Let me point out from the start that I do not use sign language at all. I do know a few signs, but I would be lost if I was to try to have a conversation in sign language on my own. I got a bit curious when I read an article via Deaf Insight about an interpreter situation at the hospital and have tried to look up how it works here in Denmark. This is solely based on what I’ve read on the Danish hospitals webpages, political resources, Danish deaf websites, and from two friends of mine who do use sign language.
As a “general rule”, when a deaf person needs an interpreter at the hospital, the hospital has to provide the interpreter. The hospital prefers to know about this in advance, say before an operation or when the doctor needs to give information to the patient, so they can call in the interpreter in time. However, on the hospital’s website, (I looked up the one closest to myself and the big one in Copenhagen) it was pointed out that the doctor can evaluate whether or not there is a need for an interpreter. It doesn’t state why it is like this at all and I won’t even start to venture a guess to why it says this.
When it comes to an ER situation, it gets a little bit trickier; the general rule again is that if the deaf person asks for it, an interpreter should be called in to help sign for the deaf. I couldn’t find more information on how the hospitals handle this, but on other Danish deaf websites they have put up a phone number that you can call outside office hours if you need an interpreter. I did read about a case back in 2008, where some had experienced the ER staff ignoring the request for an interpreter, which only made the deaf person more insecure about what was going on. Others told about how they kept resisting getting the interpreter to help them after like 2-3 hours of debating, while writing on papers between the doctor and patient, before the interpreter was provided.
To say I was surprised to learn that even though the law says the hospital has to provide an interpreter, the hospital in different situations looks at it differently. I can only agree that I find this to not only be sad but it also makes me uncomfortable knowing this. Even though I don’t use an interpreter now, I have had a few clashes on my side, with some of the staff too. Mostly it was concerning my ear plug/mold. I would go back to the hospital if it didn’t fit well or was too small. I would get the reply that the company who did it thought I was an old lady who preferred it smaller than fitting to my ears. Thank goodness I’ve only heard this reply once; otherwise I would have replied back it was a lame excuse – which I did tell the staff then.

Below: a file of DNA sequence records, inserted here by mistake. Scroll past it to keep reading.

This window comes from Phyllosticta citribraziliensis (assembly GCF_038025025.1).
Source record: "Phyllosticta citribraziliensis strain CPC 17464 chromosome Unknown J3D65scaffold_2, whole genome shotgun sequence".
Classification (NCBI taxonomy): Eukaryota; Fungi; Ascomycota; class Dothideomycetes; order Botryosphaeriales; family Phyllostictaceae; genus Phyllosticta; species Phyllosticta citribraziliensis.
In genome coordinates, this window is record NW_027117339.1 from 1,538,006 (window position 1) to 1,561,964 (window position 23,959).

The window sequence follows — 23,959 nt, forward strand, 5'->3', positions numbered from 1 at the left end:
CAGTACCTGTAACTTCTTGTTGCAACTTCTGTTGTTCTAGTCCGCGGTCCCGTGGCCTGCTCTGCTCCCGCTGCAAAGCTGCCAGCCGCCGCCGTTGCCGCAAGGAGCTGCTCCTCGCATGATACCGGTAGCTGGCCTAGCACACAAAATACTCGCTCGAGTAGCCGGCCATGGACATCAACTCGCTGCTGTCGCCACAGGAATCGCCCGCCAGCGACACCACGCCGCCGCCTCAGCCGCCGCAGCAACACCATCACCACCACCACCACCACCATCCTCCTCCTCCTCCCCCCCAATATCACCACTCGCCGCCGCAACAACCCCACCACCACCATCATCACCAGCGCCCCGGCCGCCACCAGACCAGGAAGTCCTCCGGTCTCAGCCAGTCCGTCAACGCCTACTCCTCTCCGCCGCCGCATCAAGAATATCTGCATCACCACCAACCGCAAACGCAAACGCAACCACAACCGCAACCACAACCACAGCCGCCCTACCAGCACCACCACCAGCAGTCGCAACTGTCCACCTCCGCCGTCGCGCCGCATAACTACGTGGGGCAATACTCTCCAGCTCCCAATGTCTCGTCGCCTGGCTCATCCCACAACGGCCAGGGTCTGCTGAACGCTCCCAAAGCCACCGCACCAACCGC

Other times I was told that I was just too hysterical and since the ear plug/mold didn’t make noise when in my ear, I should just get used to it, even though I felt like the ear plug/mold was falling out. I just don’t like that feeling at all. I had to be stubborn and tell them in stern voice, that it was my hearing and my life they are working for and how was I to be able to do my work and live my life if I couldn’t use my ear plug/mold as it was meant to.
It is sad, but I tried to turn it to something rather comic, because I go to the hospital once a year to have my ear plug/mold made and every time, there is almost always something wrong with it, so I take a deep breath, go back to the hospital along with my old ear plug/mold and show them the difference. When it has been fitted, I get rid of the old ear plug/mold, so I don’t change back to it. In that way I get used to the new ear plug/mold. Sometimes I do keep one in case I need it for an emergency. The story is almost the same for my hearing aid, but here I’m a bit luckier, as the hearing aid I usually get, is from the same company. (The hospital chose which hearing aid is best for me, from the hearing scale test I do every 4th year.) The company Phonak’s technicians are thankfully a lot better and more patient to hear me out if I have problems with the hearing aid.
But there are also good stories about the hospital and the use of an interpreter, like from my friend who was in for a CI operation. It went fine and the interpreting went great. I do know there are students who use interpreters both at college and university. I had a support teacher in my class till 8th grade. (I changed schools and didn’t use it since then, as I had my Smartlink – see previous blog about this).
Knowing this about the use of interpreter, if one day I would need one, I for one hope time has changed for better. Better understanding and accepting if there is a need for interpreter/help is good because even though my hearing is not quite a visible handicap, it is one that has just a big impact on both my capacity to work – and they want me to work right – and my life, to interact with other people in my daily life. And if the “normal” hearing world, government etc. want me to do all of this; I think it is only fair - as I pay my taxes and such - that I get the help I need to do it, without having to fight for it (there are still a few things to be worked on though). So it is not all bad, we need to have more faith in each other out there and make it a win/win case…
The Quiet Photographer